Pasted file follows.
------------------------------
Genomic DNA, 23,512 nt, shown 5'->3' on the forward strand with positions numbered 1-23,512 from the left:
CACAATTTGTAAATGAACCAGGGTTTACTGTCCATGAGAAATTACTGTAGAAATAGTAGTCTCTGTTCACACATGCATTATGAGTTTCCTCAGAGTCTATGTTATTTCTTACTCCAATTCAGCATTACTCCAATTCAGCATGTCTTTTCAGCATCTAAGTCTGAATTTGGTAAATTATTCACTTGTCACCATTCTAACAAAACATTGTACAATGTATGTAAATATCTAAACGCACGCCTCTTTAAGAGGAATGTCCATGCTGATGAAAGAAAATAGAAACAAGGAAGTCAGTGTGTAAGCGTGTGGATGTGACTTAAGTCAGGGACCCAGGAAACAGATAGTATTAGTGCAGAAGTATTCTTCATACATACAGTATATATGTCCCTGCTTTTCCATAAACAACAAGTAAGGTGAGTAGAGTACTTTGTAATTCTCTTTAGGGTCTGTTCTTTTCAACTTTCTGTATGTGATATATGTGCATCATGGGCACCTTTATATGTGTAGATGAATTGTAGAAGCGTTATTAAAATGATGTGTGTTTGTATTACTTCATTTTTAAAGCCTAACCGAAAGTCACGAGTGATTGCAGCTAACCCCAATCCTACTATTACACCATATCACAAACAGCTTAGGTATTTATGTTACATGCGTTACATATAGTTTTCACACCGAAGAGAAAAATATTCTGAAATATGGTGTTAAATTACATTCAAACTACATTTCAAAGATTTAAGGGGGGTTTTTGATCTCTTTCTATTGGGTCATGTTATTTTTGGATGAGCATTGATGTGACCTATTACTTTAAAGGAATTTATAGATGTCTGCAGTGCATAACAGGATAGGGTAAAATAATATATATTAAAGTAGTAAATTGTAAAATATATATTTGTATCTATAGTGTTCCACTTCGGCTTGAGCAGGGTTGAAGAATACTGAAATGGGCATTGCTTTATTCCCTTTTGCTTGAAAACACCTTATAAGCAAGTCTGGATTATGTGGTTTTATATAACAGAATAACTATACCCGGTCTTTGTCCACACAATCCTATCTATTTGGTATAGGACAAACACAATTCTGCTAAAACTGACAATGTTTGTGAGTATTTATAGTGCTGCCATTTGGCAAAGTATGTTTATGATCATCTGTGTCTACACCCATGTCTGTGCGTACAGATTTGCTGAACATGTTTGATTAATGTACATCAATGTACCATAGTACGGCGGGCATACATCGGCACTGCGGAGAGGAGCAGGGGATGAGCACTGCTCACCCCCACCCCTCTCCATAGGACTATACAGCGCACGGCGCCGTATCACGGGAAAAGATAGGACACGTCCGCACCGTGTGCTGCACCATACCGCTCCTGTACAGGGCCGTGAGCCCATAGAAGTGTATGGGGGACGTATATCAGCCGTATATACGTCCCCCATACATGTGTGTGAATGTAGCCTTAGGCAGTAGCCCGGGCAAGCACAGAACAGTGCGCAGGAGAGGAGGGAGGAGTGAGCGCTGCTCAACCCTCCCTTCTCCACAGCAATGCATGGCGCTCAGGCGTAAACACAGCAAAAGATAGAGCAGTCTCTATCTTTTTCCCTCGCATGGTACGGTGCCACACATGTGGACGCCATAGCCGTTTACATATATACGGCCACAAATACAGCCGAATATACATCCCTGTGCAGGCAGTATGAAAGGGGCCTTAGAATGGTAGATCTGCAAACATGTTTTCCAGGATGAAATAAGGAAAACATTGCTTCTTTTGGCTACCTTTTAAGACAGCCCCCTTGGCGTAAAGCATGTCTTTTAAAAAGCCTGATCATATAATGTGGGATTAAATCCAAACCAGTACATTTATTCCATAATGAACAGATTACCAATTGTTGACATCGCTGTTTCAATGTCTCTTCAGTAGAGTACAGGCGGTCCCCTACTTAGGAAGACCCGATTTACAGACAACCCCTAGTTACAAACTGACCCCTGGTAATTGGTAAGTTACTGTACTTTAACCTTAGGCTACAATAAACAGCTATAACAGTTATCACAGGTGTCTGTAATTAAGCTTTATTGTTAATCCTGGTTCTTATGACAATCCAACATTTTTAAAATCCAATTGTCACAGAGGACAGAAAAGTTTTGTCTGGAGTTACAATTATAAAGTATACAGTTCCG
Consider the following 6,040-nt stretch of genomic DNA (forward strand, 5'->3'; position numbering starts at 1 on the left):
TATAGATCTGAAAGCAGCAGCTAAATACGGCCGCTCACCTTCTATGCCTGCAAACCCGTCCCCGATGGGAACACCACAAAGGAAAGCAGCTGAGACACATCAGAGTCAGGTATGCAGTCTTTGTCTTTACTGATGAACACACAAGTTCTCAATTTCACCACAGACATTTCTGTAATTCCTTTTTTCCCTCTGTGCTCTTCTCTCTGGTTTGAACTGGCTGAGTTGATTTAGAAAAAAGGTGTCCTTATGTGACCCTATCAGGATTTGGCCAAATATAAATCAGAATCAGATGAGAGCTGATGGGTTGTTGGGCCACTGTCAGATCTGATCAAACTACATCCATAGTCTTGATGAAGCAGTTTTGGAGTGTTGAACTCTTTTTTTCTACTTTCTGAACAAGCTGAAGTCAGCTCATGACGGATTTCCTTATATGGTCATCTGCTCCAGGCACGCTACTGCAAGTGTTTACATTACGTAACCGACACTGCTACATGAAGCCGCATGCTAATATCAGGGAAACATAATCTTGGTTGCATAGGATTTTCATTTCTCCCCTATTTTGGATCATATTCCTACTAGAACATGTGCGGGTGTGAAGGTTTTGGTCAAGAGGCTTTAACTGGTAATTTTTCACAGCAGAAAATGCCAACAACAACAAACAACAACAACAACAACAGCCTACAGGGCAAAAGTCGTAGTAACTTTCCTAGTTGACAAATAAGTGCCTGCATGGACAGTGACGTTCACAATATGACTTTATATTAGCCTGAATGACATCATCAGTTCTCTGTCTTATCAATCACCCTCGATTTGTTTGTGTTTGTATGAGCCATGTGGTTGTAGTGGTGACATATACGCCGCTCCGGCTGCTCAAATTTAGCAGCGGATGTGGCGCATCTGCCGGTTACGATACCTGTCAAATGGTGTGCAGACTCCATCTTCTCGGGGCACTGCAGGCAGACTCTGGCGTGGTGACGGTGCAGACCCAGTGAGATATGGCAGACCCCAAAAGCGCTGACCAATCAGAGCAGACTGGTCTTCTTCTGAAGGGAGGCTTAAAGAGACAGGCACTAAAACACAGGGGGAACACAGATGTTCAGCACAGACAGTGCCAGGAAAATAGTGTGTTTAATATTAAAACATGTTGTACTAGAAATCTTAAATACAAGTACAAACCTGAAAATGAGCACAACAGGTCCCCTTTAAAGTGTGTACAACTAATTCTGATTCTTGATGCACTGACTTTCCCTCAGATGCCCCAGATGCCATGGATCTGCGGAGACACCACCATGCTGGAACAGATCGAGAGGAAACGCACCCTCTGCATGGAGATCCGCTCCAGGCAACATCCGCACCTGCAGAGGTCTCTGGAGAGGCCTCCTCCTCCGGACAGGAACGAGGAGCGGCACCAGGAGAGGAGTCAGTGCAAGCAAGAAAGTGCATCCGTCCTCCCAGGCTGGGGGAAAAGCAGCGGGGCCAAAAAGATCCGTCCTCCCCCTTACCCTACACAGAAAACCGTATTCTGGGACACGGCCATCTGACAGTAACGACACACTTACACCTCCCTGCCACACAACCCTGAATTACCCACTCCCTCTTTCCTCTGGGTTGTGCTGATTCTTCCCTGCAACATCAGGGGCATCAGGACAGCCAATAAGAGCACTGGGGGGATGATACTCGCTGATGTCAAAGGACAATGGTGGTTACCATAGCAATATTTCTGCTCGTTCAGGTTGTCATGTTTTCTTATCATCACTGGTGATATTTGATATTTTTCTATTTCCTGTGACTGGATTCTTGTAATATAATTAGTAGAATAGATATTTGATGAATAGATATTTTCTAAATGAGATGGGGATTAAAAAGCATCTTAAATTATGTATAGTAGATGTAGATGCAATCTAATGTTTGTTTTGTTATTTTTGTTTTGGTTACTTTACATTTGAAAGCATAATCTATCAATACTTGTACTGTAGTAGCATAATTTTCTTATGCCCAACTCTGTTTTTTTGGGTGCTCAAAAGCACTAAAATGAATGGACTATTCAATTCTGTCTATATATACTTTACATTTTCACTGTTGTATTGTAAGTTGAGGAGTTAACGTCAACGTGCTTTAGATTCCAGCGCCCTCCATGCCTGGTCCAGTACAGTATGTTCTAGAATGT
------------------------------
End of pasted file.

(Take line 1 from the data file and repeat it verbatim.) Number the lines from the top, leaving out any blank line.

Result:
Genomic DNA, 23,512 nt, shown 5'->3' on the forward strand with positions numbered 1-23,512 from the left: